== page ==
“Anonymous” Triggering the Great Shakespeare War! Shots Fired from the Professor! The Director is Firing Back!

Well, now, the Great Bard War is shaping up fast!  On one side is director Roland Emmerich, whose upcoming movie ANONYMOUS (Oct 28) is triggering attacks from behind the barricades of tradition, with Professor James Shapiro on the attack in this morning’s New York Times on the Op Ed page.

Hank Whittemore and Roland Emmerich

These are photos of yours truly with each of these fellows, on the eve of what I now predict will be a huge “game changer” when it comes to our perceptions of Shakespeare and the Elizabethan age … as students all over the world rush to corner their teachers and professors, demanding to know what they haven’t been told about Edward de Vere 17th Earl of Oxford and the relationship of his life and the works of Shakespeare — and, folks, there’s a real and specific relationship, a factual one, right on the record … which has been kept from students and even from teachers and scholars!

Look forward to this blog answering Shapiro point by point…

l

Hank Whittemore and James Shapiro


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9 CommentsLeave a comment

  1. I’m excited Hank!!
    Gary

    • Right on, Gary, and you’re part of this, too! Cheers to you.

  2. I’m puzzled over Shapiro’s alarm that the film threatens to limit the interpretation of the plays to mere propaganda. Scholars of his generation have been reducing virtually all artistic expression to mere politics for decades.

    • Good point. I think he’s referring to the idea that “Shakespeare” would have written plays for some political purpose (propaganda) as opposed to writing them out of sheer joyful creativity (along with a big eye to the box office); and saying that this somehow limits or diminishes our ability to enjoy and fully appreciate the plays. Well, for starters, he would have to say the same about so much of the writing that came out of the Depression or WWII and so on — what would Clifford Odets and Arthur Miller say about this? Shapiro and Stratfordians generally would like to remove “Shakespeare” from the time and place and circumstances that shaped him, his ideas, his motives, his convictions, his purposes — in this case, living in an island nation under constant threat of attack from without and of civil and religious strife from within. But here is “Shakespeare” bringing the royal history of England to life on stage, a great panorama, with emphasis on kingship, succession, the nature of honor, loyalty, integrity, etc. There has been an assumption that an artist who is being specific is somehow being less than universal; not so. In any case, it becomes clear that “Shakespeare” was using different times, and different places, as mirrors of his own time and place; his players were “the abstract and brief chronicles of the time,” even while living for all time. Thanks for the comment.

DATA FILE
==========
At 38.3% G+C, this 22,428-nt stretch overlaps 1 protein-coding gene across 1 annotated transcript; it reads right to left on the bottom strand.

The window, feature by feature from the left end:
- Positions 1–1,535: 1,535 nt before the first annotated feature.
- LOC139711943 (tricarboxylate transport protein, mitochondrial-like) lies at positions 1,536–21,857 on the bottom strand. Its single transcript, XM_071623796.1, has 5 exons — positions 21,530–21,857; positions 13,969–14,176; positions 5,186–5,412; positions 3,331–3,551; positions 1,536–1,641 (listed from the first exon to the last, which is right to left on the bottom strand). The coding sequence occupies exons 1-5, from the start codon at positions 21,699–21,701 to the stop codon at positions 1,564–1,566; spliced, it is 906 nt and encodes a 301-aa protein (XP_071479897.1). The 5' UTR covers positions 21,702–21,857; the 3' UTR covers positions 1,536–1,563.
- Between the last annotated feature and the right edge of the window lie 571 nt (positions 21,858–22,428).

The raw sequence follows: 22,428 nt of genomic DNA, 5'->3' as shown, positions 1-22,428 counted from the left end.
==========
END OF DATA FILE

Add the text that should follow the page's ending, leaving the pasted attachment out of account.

• Hank:

        I quite agree, and you make it abundantly clear that what frightens the Stratfordians most is not the sheer tonnage of critical revision that Oxfordian authorship would demand, but instead the limitations imposed by the localizing of the works in a specific time, place, and author–one whose prickly personality threatens the agreeably flexible persona of “Gentle Will”!

  3. Once more unto the breach, dear Hank, once more!

    I am counting down the days until the release of Anonymous!

    • Hey, Chris, thanks! Always good to hear your voice that carries such passion to match your great talent. All best from Hank

  4. Gentelman: I have not seen but a couple of trailers so far. Is it possible that the movie goes too far in humiliating the image of “our” Shakespeare? To open up inquiry is a force to be used with delicacy. A whole world of attachment preceeded. I do this, incorrectly, too often to not forget the consequences.

    • You do have a point. Speaking for myself, I have never felt the need to ridicule Will of Stratford or to give all the reasons against his authorship. We shall see the effects soon enough. I do hope the emphasis will be on Edward de Vere and how his life provides the biographical underpinnings; but here we are. Thanks for the reminder, and the warning. Meanwhile, to the movie — and let us know your thoughts after seeing it.


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